I designed Take Me to Rhinebeck because I love, love, love circular shawls, but I find them hard to wear. If the design is spread out for everyone to see, the shawl doesn’t stay on my shoulders, and if it is bunched up or folded, you don’t see the design. I decided to solve this problem with a cocoon sweater. Knit as a giant octagon, the expansive vintage lace panel is knit entirely in the round. Once the lace is finished, all the stitches remain live and put on waste yarn, and the piece is blocked to shape. From there, some of the live stitches are seamed with a three needle bind off for the sleeve, and the ribbed cuffs and collars are finished in the round. No picking up stitches!
My sample is knit from three skeins of Fiber Optics Yarns Kashmir base all in the Pink Armadillo gradient colorway along with skeins of both terminal colors. This oversized cocoon can be knit to the specified size or you can continue to knit the mesh on a larger needle to create more length across the back and arms as well as coverage in the front.
I have prepared an overview video to introduce you to the pattern as well as provide additional details on seaming the blocked piece.
Perks of Testing for Crypto Knits
Free copy of this final pattern once it’s released to the public.
For test knitters assisting me with this pattern, I am gifting each test knitter a one-year membership in the Crypto Knits Knitting Circle ($60 value on an annual basis), which comes with (1) special coupons for pattern discounts and free patterns at least monthly which will only be available to knitting circle members, (2) priority consideration for future test knit calls, (3) special channels on the Crypto Knits discord server for support, behind the scenes chat, and other special content, (4) early access to views of upcoming designs, and more. If you’ve already tested for me before, I will offer an additional free pattern code at the end of the test knit, as you are already a member of the Crypto Knits Knitting Cicle.
Terms for Participating
You will need the following materials to participate, which I won’t be supplying for this test knit: (1) enough yards or meters of fingering weight yarn at approximately 4 yards per gram to knit your preferred diameter of cocoon, which will be at least 1250 yards but could be up to 1500 yards, (2) one each US 4 (3.5 mm), US 5 (3.75 mm), and US 6 (4 mm) circular needles with cords ranging up to 60” (120 cm), and an optional set of US 4 (3.5 mm) DPNs if you prefer to begin on DPNs, (3) 8 stitch markers, one of which is unique for BOR, (4) scrap yarn to place the live stitches on for blocking, and (5) a tapestry needle and blocking materials for finishing. Note that the sample was knit using a merino cashmere nylon blend base. You do not need to use this yarn. Any yarn of comparable weight will work great for the test knit. You will get additional drape if you use a yarn that includes silk. If you plan to use a gradient yarn, as I did for the sample, make sure that you get enough of a gradient yarn to work the main body. The collar and cuffs can be a contrast color as mine was, or you can continue the gradient to the end.
You should be familiar with knitting lace in the round. You do not have to have knit a garment before, as this pattern should be suitable for a first garment, but you should have enough knowledge to knit in the round and understand how waste yarn is used. Some techniques that are used are a circular cast on, a complex charted and written lace motif, three needle bind off, and ribbing. You do not have to be familiar with all of these techniques, but you need to be willing to learn them. Video tutorials where appropriate will be linked in the pattern.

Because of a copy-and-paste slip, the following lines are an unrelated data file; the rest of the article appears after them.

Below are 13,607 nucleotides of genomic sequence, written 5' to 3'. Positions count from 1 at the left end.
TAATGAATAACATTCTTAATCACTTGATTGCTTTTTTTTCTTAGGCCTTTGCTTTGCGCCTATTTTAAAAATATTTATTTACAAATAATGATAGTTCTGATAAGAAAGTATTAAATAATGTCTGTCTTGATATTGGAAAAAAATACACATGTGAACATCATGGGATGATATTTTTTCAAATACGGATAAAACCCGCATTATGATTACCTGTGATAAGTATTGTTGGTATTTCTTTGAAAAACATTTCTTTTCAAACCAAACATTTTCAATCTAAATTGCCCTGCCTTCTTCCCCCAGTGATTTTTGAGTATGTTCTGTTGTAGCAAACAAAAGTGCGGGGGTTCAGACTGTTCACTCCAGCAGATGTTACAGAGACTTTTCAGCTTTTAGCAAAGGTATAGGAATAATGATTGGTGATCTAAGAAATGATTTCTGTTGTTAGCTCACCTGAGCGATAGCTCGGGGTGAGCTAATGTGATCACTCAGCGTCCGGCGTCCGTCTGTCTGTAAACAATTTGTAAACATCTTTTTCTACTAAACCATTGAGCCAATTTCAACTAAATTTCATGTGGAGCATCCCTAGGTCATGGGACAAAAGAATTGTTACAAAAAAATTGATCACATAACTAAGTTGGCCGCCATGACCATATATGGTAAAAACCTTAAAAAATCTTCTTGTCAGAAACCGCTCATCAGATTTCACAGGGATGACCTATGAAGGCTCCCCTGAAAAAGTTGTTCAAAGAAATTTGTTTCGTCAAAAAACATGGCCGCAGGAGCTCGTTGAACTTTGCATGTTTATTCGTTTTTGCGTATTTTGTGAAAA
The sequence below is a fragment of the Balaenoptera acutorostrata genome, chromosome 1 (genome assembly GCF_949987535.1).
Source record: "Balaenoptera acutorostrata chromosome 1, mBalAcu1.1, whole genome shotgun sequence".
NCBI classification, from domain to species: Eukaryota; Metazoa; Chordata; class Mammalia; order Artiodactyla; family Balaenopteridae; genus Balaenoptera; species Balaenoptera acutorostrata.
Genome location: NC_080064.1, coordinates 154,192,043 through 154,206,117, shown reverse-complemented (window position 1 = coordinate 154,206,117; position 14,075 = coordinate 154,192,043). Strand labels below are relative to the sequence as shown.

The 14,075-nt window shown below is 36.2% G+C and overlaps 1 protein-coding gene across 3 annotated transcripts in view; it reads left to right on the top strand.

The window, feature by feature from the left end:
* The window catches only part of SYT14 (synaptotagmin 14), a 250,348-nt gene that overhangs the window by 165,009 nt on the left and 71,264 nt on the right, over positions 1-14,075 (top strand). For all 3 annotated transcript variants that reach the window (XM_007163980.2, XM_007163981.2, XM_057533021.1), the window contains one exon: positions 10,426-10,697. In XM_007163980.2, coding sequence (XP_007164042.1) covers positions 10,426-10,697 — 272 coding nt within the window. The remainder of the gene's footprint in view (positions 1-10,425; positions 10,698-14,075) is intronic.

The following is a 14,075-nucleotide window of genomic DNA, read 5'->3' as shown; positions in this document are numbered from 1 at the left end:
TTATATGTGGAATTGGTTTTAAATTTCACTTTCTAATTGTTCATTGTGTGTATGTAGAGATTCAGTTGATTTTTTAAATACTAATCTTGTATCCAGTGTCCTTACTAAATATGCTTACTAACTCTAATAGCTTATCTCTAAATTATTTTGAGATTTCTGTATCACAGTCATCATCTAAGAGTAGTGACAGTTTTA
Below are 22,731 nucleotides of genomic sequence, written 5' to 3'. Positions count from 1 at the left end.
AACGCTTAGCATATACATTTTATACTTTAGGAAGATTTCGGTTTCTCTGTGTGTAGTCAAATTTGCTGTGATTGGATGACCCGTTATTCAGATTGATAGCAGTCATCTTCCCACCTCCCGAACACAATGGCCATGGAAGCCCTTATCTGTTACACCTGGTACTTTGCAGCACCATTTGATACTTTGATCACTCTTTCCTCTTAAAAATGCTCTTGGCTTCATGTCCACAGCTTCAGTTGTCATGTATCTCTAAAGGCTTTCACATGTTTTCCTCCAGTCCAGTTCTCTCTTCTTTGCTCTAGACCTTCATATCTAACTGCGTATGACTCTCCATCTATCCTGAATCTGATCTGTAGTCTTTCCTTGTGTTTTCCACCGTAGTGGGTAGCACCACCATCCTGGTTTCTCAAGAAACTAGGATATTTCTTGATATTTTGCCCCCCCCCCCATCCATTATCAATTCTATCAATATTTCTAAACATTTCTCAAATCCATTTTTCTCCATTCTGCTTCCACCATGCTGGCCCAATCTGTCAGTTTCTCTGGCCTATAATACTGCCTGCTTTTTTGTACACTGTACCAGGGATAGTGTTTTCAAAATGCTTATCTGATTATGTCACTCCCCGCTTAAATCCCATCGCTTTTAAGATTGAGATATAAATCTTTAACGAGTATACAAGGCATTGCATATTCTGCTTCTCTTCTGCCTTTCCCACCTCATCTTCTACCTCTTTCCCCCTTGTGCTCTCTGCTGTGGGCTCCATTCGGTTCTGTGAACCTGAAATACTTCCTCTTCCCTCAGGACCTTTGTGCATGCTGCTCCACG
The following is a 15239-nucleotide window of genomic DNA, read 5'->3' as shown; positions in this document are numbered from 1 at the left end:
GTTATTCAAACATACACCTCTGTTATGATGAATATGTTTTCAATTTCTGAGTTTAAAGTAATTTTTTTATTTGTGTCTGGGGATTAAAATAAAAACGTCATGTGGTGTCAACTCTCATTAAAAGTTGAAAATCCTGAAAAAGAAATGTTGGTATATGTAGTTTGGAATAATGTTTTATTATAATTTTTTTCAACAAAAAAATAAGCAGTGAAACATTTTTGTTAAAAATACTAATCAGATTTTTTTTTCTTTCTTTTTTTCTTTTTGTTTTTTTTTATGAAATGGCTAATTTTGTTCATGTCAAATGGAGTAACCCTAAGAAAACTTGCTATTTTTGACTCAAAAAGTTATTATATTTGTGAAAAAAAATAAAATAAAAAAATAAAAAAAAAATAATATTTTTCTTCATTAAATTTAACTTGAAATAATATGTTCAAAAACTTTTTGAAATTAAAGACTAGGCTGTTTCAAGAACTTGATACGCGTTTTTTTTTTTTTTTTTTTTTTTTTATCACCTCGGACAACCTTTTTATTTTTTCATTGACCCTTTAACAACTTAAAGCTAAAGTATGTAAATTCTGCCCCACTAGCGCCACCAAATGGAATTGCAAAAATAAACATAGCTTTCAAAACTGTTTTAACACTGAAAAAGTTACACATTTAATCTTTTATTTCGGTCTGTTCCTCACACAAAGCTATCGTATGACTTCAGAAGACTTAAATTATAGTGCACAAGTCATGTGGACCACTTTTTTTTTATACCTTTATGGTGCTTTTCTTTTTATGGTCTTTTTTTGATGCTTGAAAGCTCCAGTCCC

You must be willing to track the gauge, yardage used, and provide feedback on errors, clarity, and usability of the pattern. I will circulate a survey link to everyone at the end to collect feedback.
You should be able to provide pattern feedback by the end of January. To adequately provide feedback, you should have finished and seamed the sweater and have final yardage, dimensions, and gauge after the project is completed and blocked.
You do not have to be a Ravelry user to participate, but if you are, I ask that you create a project on Ravelry and link it to the pattern with the test code that I will provide everyone.
You do not have to be a Discord user, but if you are willing to engage on the Discord server, that would be helpful in tracking posts, files, images, and announcements. It also has voice channels, so if I need to provide audio or video support for an explanation, that is a possibility with Discord. I prefer it to the Ravelry forums. If you prefer not to work with Discord, you can email me directly with feedback and questions, although you will miss out on the other chat that might come from using Discord.
46” (115 cm) diameter from edge to edge in any direction. Can be knit larger or smaller.
A fingering weight yarn at approximately 4 yds (3.7 m) per gram with enough yardage to obtain your desired size. The sample was knit with 1220 yards (1116 meters) of yarn.
The sample uses skeins of Fiber Optic Yarns Kashmir base (80% sw merino / 10% cashmere / 10% nylon) in the gradient Pink Armadillo (470 yds / 430 m) with one skein of Mink (420 yds / 385 m) continuing the gradient and one skein of Fairytale (330 yds / 302 m) for the contrast ribbing.
US Side 4, 3.5 mm DPNs (optional)
US Size 4, 3.5 mm circular needles with a 24” (60 cm) cable, using magic loop if desired
US Size 5, 3.75 mm circular needles with a 32” (80 cm) cable
US Size 6, 4 mm circular needles with a 60” (120 cm) cable
For larger sizes only, a US Size 8, 4.5 mm circular needle with a 60” (120 cm) cable.
8 stitch markers, one unique for BOR
Blocking materials, including optional blocking wires
24 stitches by 32 stitches per 4 inches (10 cm), using a US 4 (3.5 mm) needle
Circular Cast On
Lace Knitting, including large lace motifs
Three Needle Bind Off